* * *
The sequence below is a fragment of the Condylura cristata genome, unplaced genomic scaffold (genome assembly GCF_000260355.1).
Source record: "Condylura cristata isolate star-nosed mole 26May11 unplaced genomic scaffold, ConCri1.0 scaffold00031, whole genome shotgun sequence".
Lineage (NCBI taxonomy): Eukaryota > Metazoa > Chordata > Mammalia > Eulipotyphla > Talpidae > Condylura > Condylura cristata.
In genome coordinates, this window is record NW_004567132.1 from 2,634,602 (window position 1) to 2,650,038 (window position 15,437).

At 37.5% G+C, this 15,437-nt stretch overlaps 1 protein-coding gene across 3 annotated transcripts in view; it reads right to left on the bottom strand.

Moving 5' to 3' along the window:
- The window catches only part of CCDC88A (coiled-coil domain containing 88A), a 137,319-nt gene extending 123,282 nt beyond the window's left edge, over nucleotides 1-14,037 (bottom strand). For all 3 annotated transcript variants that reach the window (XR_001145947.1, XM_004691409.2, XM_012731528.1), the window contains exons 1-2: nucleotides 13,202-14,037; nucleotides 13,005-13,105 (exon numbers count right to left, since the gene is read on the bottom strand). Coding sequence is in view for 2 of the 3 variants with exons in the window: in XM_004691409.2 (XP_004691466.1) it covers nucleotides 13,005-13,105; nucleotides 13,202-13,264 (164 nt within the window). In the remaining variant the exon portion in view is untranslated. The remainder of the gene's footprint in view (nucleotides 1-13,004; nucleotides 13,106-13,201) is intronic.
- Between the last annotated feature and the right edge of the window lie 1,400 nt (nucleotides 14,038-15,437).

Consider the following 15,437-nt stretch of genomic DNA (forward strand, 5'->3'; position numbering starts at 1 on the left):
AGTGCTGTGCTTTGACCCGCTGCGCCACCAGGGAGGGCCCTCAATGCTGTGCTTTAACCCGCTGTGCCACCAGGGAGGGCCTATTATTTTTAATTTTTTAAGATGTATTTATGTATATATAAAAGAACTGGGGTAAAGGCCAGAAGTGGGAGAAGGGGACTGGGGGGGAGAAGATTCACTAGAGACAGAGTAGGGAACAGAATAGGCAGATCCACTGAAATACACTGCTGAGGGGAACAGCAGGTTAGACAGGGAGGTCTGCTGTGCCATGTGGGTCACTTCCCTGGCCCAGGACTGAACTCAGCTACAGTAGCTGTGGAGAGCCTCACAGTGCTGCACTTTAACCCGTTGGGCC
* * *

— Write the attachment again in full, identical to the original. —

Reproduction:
The sequence below is a fragment of the Condylura cristata genome, unplaced genomic scaffold (genome assembly GCF_000260355.1).
Source record: "Condylura cristata isolate star-nosed mole 26May11 unplaced genomic scaffold, ConCri1.0 scaffold00031, whole genome shotgun sequence".
Lineage (NCBI taxonomy): Eukaryota > Metazoa > Chordata > Mammalia > Eulipotyphla > Talpidae > Condylura > Condylura cristata.
In genome coordinates, this window is record NW_004567132.1 from 2,634,602 (window position 1) to 2,650,038 (window position 15,437).

At 37.5% G+C, this 15,437-nt stretch overlaps 1 protein-coding gene across 3 annotated transcripts in view; it reads right to left on the bottom strand.

Moving 5' to 3' along the window:
- The window catches only part of CCDC88A (coiled-coil domain containing 88A), a 137,319-nt gene extending 123,282 nt beyond the window's left edge, over nucleotides 1-14,037 (bottom strand). For all 3 annotated transcript variants that reach the window (XR_001145947.1, XM_004691409.2, XM_012731528.1), the window contains exons 1-2: nucleotides 13,202-14,037; nucleotides 13,005-13,105 (exon numbers count right to left, since the gene is read on the bottom strand). Coding sequence is in view for 2 of the 3 variants with exons in the window: in XM_004691409.2 (XP_004691466.1) it covers nucleotides 13,005-13,105; nucleotides 13,202-13,264 (164 nt within the window). In the remaining variant the exon portion in view is untranslated. The remainder of the gene's footprint in view (nucleotides 1-13,004; nucleotides 13,106-13,201) is intronic.
- Between the last annotated feature and the right edge of the window lie 1,400 nt (nucleotides 14,038-15,437).

Consider the following 15,437-nt stretch of genomic DNA (forward strand, 5'->3'; position numbering starts at 1 on the left):
AGTGCTGTGCTTTGACCCGCTGCGCCACCAGGGAGGGCCCTCAATGCTGTGCTTTAACCCGCTGTGCCACCAGGGAGGGCCTATTATTTTTAATTTTTTAAGATGTATTTATGTATATATAAAAGAACTGGGGTAAAGGCCAGAAGTGGGAGAAGGGGACTGGGGGGGAGAAGATTCACTAGAGACAGAGTAGGGAACAGAATAGGCAGATCCACTGAAATACACTGCTGAGGGGAACAGCAGGTTAGACAGGGAGGTCTGCTGTGCCATGTGGGTCACTTCCCTGGCCCAGGACTGAACTCAGCTACAGTAGCTGTGGAGAGCCTCACAGTGCTGCACTTTAACCCGTTGGGCC